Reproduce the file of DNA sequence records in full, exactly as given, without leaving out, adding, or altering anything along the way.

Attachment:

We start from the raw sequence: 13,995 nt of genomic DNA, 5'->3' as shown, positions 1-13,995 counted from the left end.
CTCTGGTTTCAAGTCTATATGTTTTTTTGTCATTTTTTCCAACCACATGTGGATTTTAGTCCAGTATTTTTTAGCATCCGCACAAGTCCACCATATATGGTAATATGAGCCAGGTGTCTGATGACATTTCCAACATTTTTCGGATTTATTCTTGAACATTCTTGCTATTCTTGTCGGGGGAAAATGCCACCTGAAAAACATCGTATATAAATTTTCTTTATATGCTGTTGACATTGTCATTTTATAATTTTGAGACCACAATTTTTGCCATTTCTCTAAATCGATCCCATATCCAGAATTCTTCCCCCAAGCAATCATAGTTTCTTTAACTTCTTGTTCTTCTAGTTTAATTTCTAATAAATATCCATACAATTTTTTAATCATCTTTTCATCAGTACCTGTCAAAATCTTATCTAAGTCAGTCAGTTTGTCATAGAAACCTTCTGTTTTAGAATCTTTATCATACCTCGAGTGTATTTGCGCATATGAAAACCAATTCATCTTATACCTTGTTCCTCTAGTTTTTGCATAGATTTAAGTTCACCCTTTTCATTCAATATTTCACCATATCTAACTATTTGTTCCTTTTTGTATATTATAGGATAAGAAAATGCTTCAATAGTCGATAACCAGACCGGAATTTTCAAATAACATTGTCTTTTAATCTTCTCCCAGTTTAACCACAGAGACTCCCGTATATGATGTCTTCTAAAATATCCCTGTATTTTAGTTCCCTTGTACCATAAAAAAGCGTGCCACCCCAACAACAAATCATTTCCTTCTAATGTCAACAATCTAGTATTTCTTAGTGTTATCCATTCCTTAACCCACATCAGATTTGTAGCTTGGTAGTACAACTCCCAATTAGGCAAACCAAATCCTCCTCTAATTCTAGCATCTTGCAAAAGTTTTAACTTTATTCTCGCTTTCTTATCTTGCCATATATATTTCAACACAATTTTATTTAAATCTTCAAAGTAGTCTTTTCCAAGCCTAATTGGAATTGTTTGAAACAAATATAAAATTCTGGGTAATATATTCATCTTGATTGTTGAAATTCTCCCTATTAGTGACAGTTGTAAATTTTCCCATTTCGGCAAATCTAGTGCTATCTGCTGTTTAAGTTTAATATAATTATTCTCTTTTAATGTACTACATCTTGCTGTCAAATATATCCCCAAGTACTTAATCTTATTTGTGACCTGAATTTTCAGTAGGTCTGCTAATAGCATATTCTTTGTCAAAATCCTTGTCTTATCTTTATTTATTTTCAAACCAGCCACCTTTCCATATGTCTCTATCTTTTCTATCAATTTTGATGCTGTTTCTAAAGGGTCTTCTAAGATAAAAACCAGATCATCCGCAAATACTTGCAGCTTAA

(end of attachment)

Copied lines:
We start from the raw sequence: 13,995 nt of genomic DNA, 5'->3' as shown, positions 1-13,995 counted from the left end.
CTCTGGTTTCAAGTCTATATGTTTTTTTGTCATTTTTTCCAACCACATGTGGATTTTAGTCCAGTATTTTTTAGCATCCGCACAAGTCCACCATATATGGTAATATGAGCCAGGTGTCTGATGACATTTCCAACATTTTTCGGATTTATTCTTGAACATTCTTGCTATTCTTGTCGGGGGAAAATGCCACCTGAAAAACATCGTATATAAATTTTCTTTATATGCTGTTGACATTGTCATTTTATAATTTTGAGACCACAATTTTTGCCATTTCTCTAAATCGATCCCATATCCAGAATTCTTCCCCCAAGCAATCATAGTTTCTTTAACTTCTTGTTCTTCTAGTTTAATTTCTAATAAATATCCATACAATTTTTTAATCATCTTTTCATCAGTACCTGTCAAAATCTTATCTAAGTCAGTCAGTTTGTCATAGAAACCTTCTGTTTTAGAATCTTTATCATACCTCGAGTGTATTTGCGCATATGAAAACCAATTCATCTTATACCTTGTTCCTCTAGTTTTTGCATAGATTTAAGTTCACCCTTTTCATTCAATATTTCACCATATCTAACTATTTGTTCCTTTTTGTATATTATAGGATAAGAAAATGCTTCAATAGTCGATAACCAGACCGGAATTTTCAAATAACATTGTCTTTTAATCTTCTCCCAGTTTAACCACAGAGACTCCCGTATATGATGTCTTCTAAAATATCCCTGTATTTTAGTTCCCTTGTACCATAAAAAAGCGTGCCACCCCAACAACAAATCATTTCCTTCTAATGTCAACAATCTAGTATTTCTTAGTGTTATCCATTCCTTAACCCACATCAGATTTGTAGCTTGGTAGTACAACTCCCAATTAGGCAAACCAAATCCTCCTCTAATTCTAGCATCTTGCAAAAGTTTTAACTTTATTCTCGCTTTCTTATCTTGCCATATATATTTCAACACAATTTTATTTAAATCTTCAAAGTAGTCTTTTCCAAGCCTAATTGGAATTGTTTGAAACAAATATAAAATTCTGGGTAATATATTCATCTTGATTGTTGAAATTCTCCCTATTAGTGACAGTTGTAAATTTTCCCATTTCGGCAAATCTAGTGCTATCTGCTGTTTAAGTTTAATATAATTATTCTCTTTTAATGTACTACATCTTGCTGTCAAATATATCCCCAAGTACTTAATCTTATTTGTGACCTGAATTTTCAGTAGGTCTGCTAATAGCATATTCTTTGTCAAAATCCTTGTCTTATCTTTATTTATTTTCAAACCAGCCACCTTTCCATATGTCTCTATCTTTTCTATCAATTTTGATGCTGTTTCTAAAGGGTCTTCTAAGATAAAAACCAGATCATCCGCAAATACTTGCAGCTTAA